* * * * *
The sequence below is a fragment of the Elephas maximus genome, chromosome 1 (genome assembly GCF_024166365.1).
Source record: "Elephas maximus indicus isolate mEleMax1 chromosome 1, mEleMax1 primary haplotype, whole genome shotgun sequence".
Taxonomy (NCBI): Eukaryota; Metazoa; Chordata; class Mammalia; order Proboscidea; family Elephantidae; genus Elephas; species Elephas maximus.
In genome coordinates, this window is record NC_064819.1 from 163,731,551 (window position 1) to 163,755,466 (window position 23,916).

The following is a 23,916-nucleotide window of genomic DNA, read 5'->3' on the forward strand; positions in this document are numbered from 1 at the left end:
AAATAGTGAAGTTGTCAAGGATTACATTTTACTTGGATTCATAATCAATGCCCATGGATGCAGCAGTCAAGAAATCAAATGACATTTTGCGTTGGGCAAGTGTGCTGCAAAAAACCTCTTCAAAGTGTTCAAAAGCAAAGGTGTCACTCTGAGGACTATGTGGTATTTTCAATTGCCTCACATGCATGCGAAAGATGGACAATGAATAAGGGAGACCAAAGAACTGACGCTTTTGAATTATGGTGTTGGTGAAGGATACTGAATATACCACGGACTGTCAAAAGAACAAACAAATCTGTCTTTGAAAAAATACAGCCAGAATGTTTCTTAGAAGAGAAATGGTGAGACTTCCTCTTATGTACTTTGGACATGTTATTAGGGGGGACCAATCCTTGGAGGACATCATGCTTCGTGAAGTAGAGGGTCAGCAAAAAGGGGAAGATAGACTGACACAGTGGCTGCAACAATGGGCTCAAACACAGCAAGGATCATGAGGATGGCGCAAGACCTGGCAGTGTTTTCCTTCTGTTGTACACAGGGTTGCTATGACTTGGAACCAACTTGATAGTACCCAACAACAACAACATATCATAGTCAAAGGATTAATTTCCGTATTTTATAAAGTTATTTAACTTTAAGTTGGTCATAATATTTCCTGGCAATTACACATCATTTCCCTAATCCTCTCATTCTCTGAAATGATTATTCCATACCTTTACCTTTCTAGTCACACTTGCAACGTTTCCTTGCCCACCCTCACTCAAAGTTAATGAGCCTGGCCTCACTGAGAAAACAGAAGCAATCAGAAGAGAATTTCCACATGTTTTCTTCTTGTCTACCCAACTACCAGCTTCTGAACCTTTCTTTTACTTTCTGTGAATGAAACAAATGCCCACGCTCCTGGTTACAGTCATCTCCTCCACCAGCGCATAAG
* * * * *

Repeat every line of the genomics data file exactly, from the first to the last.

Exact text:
The sequence below is a fragment of the Elephas maximus genome, chromosome 1 (genome assembly GCF_024166365.1).
Source record: "Elephas maximus indicus isolate mEleMax1 chromosome 1, mEleMax1 primary haplotype, whole genome shotgun sequence".
Taxonomy (NCBI): Eukaryota; Metazoa; Chordata; class Mammalia; order Proboscidea; family Elephantidae; genus Elephas; species Elephas maximus.
In genome coordinates, this window is record NC_064819.1 from 163,731,551 (window position 1) to 163,755,466 (window position 23,916).

The following is a 23,916-nucleotide window of genomic DNA, read 5'->3' on the forward strand; positions in this document are numbered from 1 at the left end:
AAATAGTGAAGTTGTCAAGGATTACATTTTACTTGGATTCATAATCAATGCCCATGGATGCAGCAGTCAAGAAATCAAATGACATTTTGCGTTGGGCAAGTGTGCTGCAAAAAACCTCTTCAAAGTGTTCAAAAGCAAAGGTGTCACTCTGAGGACTATGTGGTATTTTCAATTGCCTCACATGCATGCGAAAGATGGACAATGAATAAGGGAGACCAAAGAACTGACGCTTTTGAATTATGGTGTTGGTGAAGGATACTGAATATACCACGGACTGTCAAAAGAACAAACAAATCTGTCTTTGAAAAAATACAGCCAGAATGTTTCTTAGAAGAGAAATGGTGAGACTTCCTCTTATGTACTTTGGACATGTTATTAGGGGGGACCAATCCTTGGAGGACATCATGCTTCGTGAAGTAGAGGGTCAGCAAAAAGGGGAAGATAGACTGACACAGTGGCTGCAACAATGGGCTCAAACACAGCAAGGATCATGAGGATGGCGCAAGACCTGGCAGTGTTTTCCTTCTGTTGTACACAGGGTTGCTATGACTTGGAACCAACTTGATAGTACCCAACAACAACAACATATCATAGTCAAAGGATTAATTTCCGTATTTTATAAAGTTATTTAACTTTAAGTTGGTCATAATATTTCCTGGCAATTACACATCATTTCCCTAATCCTCTCATTCTCTGAAATGATTATTCCATACCTTTACCTTTCTAGTCACACTTGCAACGTTTCCTTGCCCACCCTCACTCAAAGTTAATGAGCCTGGCCTCACTGAGAAAACAGAAGCAATCAGAAGAGAATTTCCACATGTTTTCTTCTTGTCTACCCAACTACCAGCTTCTGAACCTTTCTTTTACTTTCTGTGAATGAAACAAATGCCCACGCTCCTGGTTACAGTCATCTCCTCCACCAGCGCATAAG